Because KOSA’s obligations apply specifically to users who are minors, there are open questions as to how enforcement would work. How certain would a platform need to be that a user is, in fact, a minor before KOSA liability attaches? The Senate version of the bill has one answer for all covered platforms: obligations attach when a platform has “actual knowledge” or “knowledge fairly implied on the basis of objective circumstances” that a user is a minor. This is a broad, vague standard that would not require evidence that a platform actually knows a user is a minor for it to be subject to liability. 

The House version of KOSA limits this slightly by creating a tiered knowledge standard under which platforms are required to have different levels of knowledge based on the platform’s size. Under this new standard, the largest platforms—or "high impact online companies”—are required to carry out KOSA’s provisions with respect to users they “knew or should have known” are minors. This, like the Senate version’s standard, would not require proof that a platform actually knows a user is a minor for it to be held liable. Mid-sized platforms would be held to a slightly less stringent standard, and the smallest platforms would only be liable where they have actual knowledge that a user was under 17 years old. 

While, again, this change is a slight improvement over the Senate’s version, the narrowing effect is small. The knowledge standard is still problematically vague, for one, and where platforms cannot clearly decipher when they will be liable, they are likely to implement dangerous age verification measures anyway to avoid KOSA’s punitive effects.

Most importantly, even if the House’s tinkering slightly reduces liability for the smallest platforms, this version of the bill still incentivizes large and mid-size platforms—which, again, host the vast majority of all online speech—to implement age verification systems that will threaten the right to anonymity and create serious privacy and security risks for all users.

3. Exclusion for Non-Interactive Platforms

The House bill excludes online platforms where chat, comments, or interactivity is not the predominant purpose of the service. This could potentially narrow the number of platforms subject to KOSA's enforcement by reducing some of the burden on websites that aren't primarily focused on interaction.

However, this exclusion is legally problematic because its unclear language will again leave platforms guessing as to whether it applies to them. For instance, does Instagram fall into this category or would image-sharing be its predominant purpose? What about TikTok, which has a mix of content-sharing and interactivity? This ambiguity could lead to inconsistent enforcement and legal challenges—the mere threat of which tend to chill online speech.

4. Definition of Compulsive Usage 

Finally, the House version of KOSA also updates the definition of “compulsive usage” from any “repetitive behavior reasonably likely to cause psychological distress” to any “repetitive behavior reasonably likely to cause a mental health disorder,” which the bill defines as anything listed in the Diagnostic and Statistical Manual of Mental Disorders, or DSM. This change pays lip service to concerns we and many others have expressed that KOSA is overbroad, and will be used by state attorneys general to prosecute platforms for hosting any speech they deem harmful to minors.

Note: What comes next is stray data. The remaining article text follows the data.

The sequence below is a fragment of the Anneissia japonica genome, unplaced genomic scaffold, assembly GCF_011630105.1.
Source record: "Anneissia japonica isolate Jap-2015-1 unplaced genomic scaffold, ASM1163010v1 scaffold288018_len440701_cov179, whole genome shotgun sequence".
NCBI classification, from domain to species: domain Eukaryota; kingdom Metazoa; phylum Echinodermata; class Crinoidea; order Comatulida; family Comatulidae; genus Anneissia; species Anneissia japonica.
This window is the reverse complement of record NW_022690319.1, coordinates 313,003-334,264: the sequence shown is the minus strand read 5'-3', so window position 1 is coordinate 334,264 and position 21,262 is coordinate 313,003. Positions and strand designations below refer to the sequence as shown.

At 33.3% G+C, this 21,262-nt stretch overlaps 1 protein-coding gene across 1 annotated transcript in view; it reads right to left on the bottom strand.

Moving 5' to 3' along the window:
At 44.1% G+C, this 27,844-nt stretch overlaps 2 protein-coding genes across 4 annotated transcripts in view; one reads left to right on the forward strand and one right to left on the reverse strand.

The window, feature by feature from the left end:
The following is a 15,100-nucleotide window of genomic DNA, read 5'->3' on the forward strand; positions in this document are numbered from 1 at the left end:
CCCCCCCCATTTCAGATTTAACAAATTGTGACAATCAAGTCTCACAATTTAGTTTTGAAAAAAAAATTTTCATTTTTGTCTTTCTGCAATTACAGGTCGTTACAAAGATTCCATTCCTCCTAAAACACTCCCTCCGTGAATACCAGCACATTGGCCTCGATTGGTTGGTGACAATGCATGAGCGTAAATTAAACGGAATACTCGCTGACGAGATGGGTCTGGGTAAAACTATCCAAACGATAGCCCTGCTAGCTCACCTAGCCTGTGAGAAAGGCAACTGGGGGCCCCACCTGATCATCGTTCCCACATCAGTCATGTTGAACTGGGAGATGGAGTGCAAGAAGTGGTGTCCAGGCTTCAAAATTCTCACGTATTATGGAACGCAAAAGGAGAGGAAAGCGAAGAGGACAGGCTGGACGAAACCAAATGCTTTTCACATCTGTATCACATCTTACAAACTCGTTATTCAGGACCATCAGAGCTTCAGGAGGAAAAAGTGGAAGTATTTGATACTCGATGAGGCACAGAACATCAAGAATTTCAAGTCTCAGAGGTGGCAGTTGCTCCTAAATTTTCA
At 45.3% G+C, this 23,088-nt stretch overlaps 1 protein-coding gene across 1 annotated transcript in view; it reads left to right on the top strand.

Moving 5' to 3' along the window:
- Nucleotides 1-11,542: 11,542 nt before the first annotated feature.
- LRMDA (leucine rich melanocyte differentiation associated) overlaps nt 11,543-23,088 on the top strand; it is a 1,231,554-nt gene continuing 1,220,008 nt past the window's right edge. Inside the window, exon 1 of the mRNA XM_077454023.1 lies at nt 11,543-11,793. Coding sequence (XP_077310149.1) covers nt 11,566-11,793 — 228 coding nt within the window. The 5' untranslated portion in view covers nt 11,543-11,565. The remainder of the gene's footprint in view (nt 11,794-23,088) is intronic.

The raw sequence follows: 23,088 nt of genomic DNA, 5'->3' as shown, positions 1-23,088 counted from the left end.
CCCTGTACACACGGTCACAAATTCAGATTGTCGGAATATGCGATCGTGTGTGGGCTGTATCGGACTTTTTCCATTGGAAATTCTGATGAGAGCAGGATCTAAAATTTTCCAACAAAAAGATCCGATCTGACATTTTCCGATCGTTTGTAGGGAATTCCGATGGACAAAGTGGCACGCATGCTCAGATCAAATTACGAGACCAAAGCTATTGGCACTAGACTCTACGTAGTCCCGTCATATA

However, simply invoking the name of the healthcare professionals’ handbook does not make up for the lack of scientific evidence that minors’ technology use causes mental health disorders. This definition of compulsive usage still leaves the door open for states to go after any platform that is claimed to have been a factor in any child’s anxiety or depression diagnosis. 

KOSA Remains a Censorship Threat 

Despite some changes, the House version of KOSA retains its fundamental constitutional flaws.  It encourages government-directed censorship, dangerous digital age verification, and overbroad content restrictions on all internet users, and further harms young people by limiting their access to critical information and resources. 

Lawmakers know this bill is controversial. Some of its proponents have recently taken steps to attach KOSA as an amendment to the five-year reauthorization of the Federal Aviation Administration, the last "must-pass" legislation until the fall. This would effectively bypass public discussion of the House version. Just last month Congress attached another contentious, potentially unconstitutional bill to unrelated legislation, by including a bill banning TikTok inside of a foreign aid package. Legislation of this magnitude deserves to pass—or fail—on its own merits. 

We continue to oppose KOSA—in its House and Senate forms—and urge legislators to instead seek alternatives such as comprehensive federal privacy law that protect young people without infringing on the First Amendment rights of everyone who relies on the internet.